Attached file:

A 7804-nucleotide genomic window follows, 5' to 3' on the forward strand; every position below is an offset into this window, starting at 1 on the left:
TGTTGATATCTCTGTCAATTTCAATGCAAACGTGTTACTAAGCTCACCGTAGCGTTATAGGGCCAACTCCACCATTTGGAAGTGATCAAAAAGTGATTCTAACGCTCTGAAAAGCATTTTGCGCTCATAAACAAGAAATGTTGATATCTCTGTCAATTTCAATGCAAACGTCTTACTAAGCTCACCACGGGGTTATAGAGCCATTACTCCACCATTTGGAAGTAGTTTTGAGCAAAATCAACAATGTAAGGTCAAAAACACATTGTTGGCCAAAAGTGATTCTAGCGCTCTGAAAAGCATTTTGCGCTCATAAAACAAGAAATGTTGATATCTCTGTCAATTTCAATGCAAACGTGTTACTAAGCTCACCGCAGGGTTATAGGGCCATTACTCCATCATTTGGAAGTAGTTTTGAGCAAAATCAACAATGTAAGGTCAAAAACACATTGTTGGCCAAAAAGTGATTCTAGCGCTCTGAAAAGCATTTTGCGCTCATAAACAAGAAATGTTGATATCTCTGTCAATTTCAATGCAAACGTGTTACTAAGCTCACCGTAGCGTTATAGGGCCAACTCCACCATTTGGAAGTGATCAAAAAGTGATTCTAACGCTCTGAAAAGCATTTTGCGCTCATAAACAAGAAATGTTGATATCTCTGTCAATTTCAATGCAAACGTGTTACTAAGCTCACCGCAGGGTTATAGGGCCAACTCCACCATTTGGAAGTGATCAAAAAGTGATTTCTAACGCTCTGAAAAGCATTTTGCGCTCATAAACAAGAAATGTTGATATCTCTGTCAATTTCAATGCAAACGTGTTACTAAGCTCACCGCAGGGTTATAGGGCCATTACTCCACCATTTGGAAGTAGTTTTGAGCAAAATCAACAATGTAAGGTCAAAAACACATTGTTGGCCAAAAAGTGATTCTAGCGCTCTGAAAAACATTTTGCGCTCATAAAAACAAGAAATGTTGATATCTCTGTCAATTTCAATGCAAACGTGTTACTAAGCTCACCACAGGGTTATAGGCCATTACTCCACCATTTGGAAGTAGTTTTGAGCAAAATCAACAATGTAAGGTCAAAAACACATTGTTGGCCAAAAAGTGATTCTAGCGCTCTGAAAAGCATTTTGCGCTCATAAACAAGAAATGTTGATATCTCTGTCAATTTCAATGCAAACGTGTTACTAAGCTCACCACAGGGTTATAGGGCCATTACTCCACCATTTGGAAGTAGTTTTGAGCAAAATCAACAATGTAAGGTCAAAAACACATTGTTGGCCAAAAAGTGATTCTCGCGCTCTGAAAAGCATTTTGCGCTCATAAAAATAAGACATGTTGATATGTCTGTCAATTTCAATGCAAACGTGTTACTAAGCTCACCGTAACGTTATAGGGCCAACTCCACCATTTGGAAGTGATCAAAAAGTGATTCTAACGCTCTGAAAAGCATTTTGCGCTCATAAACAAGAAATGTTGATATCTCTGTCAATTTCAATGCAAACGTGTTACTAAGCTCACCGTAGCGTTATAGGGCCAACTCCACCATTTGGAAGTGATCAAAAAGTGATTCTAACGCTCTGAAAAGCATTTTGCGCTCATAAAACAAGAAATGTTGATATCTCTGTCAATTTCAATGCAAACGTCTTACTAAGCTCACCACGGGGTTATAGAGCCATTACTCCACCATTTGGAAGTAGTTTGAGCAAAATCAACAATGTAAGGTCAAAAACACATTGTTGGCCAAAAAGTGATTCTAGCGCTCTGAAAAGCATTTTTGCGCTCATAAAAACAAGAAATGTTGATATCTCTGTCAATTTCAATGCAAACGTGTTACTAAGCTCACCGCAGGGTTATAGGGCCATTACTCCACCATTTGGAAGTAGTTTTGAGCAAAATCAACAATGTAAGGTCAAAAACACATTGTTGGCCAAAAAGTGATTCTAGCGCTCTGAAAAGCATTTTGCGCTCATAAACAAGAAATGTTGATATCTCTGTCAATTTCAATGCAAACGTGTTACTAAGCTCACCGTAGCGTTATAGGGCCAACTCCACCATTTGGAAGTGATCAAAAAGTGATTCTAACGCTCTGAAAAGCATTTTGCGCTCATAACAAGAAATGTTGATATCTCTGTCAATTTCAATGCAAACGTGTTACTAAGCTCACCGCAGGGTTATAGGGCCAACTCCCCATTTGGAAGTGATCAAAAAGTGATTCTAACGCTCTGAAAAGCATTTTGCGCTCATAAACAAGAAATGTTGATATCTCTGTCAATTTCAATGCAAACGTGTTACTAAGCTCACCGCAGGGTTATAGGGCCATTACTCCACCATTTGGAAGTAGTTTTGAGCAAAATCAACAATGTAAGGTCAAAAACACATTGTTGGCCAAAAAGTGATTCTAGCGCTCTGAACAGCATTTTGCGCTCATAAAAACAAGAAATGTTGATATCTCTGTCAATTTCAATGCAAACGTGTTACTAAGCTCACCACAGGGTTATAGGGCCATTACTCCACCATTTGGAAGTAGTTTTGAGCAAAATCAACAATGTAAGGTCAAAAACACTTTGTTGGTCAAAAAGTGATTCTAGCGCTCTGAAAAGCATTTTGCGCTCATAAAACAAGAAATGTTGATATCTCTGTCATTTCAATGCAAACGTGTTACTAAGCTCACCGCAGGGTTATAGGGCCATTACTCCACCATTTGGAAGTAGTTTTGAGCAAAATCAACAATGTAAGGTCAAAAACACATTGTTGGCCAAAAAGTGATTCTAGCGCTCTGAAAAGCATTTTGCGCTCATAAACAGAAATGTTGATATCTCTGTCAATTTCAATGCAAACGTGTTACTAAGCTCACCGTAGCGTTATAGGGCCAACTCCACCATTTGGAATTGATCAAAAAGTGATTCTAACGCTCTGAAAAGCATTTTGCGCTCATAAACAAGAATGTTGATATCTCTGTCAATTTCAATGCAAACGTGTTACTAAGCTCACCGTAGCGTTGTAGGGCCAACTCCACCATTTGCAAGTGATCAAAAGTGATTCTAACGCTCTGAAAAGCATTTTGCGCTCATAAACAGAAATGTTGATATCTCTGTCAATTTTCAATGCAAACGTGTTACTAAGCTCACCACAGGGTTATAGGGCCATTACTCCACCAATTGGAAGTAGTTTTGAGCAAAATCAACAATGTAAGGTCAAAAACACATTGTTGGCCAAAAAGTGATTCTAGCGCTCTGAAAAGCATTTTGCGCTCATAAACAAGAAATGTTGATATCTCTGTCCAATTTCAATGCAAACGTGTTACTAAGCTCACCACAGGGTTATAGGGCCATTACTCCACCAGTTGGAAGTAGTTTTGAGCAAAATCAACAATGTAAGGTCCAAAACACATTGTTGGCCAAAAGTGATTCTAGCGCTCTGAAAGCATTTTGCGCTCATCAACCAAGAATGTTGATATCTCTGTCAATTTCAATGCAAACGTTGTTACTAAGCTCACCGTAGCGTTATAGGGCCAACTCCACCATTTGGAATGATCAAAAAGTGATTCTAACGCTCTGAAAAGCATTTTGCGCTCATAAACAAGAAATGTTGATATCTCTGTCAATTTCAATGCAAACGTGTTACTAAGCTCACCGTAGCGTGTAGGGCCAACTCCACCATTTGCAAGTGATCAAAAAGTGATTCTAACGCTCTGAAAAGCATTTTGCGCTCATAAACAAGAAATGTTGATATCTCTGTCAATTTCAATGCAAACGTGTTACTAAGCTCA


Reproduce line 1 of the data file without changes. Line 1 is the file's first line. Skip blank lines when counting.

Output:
A 7804-nucleotide genomic window follows, 5' to 3' on the forward strand; every position below is an offset into this window, starting at 1 on the left: